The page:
After a quick safety video that clearly and carefully laid out the procedure for using the karts and how to safely use the pit lane, a few friendly staff gave us hair nets and helmets as we waited briefly for them to set up the karts.
My sister and I are both experienced drivers – albeit woefully inexperienced racers – so we got to race the larger karts that went up to 50 km/h.
They were surprisingly comfortable, with a solid harness to strap you safely into the kart.
For those without a driver's licence, there are also smaller karts that only go up to 30 km/h.
It was heartening to see that the entire course was surrounded by Tec-Pro barriers, which is the same type of barrier they use in F1 races to limit the impact of the crashes.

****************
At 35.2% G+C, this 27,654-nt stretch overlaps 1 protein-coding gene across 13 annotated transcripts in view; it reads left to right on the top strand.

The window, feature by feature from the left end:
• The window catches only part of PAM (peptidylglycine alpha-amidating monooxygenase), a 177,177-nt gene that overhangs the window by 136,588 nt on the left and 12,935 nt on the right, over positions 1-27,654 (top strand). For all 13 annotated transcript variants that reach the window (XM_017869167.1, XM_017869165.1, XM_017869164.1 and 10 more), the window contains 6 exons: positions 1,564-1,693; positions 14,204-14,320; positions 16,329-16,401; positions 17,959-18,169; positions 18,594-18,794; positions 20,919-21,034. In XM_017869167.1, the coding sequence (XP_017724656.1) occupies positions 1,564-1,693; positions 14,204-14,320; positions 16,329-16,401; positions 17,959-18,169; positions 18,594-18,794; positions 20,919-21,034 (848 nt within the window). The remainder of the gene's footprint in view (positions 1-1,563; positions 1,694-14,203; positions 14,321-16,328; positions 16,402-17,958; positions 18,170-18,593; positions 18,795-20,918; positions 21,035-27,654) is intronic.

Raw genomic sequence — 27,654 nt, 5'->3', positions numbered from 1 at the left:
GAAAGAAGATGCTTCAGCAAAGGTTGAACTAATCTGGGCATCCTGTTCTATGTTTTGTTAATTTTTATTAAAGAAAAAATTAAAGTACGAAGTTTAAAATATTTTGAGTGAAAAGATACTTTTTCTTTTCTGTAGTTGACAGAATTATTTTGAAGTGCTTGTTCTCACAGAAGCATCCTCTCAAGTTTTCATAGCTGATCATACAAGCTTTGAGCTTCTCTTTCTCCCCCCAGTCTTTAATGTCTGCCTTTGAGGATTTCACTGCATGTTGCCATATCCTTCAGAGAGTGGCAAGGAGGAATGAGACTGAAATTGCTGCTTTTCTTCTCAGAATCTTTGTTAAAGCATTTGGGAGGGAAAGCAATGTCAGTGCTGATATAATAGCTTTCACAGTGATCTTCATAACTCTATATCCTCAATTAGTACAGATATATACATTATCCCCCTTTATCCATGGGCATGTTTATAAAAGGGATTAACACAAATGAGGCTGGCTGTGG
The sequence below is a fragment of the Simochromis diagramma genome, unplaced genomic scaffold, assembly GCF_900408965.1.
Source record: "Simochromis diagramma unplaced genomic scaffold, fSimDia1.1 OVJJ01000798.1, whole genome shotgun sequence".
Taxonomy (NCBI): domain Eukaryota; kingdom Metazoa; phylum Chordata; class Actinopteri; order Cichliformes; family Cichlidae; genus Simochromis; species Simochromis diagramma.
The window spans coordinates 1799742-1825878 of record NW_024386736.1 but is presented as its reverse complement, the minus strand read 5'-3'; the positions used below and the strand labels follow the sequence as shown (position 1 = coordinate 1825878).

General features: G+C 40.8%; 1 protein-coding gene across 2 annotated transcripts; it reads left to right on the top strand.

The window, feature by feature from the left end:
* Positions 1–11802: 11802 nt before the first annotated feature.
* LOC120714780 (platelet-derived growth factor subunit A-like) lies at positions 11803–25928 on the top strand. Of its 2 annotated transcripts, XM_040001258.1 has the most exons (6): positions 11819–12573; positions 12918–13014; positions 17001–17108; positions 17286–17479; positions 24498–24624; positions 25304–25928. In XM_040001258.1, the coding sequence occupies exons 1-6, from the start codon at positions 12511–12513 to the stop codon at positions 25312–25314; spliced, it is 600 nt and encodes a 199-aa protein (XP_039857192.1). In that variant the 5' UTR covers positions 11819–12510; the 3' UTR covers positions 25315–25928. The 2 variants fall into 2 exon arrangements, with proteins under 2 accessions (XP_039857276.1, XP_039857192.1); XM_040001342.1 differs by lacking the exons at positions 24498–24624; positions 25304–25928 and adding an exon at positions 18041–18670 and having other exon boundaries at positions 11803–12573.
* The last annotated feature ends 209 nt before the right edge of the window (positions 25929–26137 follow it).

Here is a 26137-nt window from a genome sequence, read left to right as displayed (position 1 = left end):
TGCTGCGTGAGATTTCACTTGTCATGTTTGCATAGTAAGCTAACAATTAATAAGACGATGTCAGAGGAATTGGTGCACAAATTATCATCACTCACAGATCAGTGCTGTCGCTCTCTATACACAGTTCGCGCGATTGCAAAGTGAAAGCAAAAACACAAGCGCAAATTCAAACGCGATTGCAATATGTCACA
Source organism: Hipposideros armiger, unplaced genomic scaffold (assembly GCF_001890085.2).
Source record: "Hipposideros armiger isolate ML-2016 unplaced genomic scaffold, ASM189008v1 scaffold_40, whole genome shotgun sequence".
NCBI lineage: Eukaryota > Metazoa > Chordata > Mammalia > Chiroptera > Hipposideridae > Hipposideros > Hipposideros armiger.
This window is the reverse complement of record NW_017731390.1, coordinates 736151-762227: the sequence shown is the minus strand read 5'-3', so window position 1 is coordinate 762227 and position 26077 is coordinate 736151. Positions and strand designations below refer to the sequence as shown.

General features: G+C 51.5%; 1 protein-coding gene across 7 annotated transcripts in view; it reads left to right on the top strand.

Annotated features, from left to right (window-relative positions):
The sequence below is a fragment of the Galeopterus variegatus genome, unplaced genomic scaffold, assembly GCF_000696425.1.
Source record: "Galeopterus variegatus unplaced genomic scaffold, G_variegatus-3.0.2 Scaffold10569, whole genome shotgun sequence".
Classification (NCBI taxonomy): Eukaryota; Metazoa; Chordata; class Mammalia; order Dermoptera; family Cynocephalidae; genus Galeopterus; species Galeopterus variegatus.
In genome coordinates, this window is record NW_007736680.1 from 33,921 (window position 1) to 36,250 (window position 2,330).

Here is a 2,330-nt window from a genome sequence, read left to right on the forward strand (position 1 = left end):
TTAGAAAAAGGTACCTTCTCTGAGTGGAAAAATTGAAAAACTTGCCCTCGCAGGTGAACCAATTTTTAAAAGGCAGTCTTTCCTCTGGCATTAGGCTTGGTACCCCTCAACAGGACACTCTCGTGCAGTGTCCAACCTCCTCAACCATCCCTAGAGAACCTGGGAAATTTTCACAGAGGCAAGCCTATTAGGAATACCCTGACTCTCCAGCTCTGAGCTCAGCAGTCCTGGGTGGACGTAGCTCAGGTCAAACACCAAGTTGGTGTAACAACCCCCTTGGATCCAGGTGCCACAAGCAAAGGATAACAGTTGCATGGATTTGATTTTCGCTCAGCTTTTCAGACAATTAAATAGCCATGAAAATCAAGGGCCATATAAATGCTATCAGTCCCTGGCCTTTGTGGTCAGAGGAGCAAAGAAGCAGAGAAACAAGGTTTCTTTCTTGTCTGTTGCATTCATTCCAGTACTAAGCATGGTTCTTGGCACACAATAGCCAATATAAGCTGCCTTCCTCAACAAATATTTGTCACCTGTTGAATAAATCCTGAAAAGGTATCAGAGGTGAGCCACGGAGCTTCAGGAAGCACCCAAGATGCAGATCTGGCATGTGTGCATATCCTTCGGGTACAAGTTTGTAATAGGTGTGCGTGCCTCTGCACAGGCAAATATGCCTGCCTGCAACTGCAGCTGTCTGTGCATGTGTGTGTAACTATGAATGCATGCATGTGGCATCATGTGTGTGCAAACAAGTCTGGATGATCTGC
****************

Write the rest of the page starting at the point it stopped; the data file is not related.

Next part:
I took off on a practice lap, and within seven corners, tested the safety of the barriers as I underestimated the turn and smacked into the barrier.
Although unintentional, it was good to see that the barriers only moved a little bit, and between it and the kart bumper, I had nothing to show for the collision but some wounded pride.
There is almost no similarity between racing and driving.
Unlike driving, where I pay a lot more attention to safety, I found myself accelerating much faster when racing, braking far harder and also making more sudden, sharp turns.
This was no Sunday drive.
Before I knew it, I was right behind my sister, and realised that I finally had a chance to gain some bragging rights I would never have again.
Being right behind her meant that I could overtake her, but only if I figured out how to.
There is a brief moment after turn six on the far side of the track which provides the longest straight.
I quickly worked out that if I took the turn aggressively, I would be able to cut inside my sister’s kart and accelerate past her.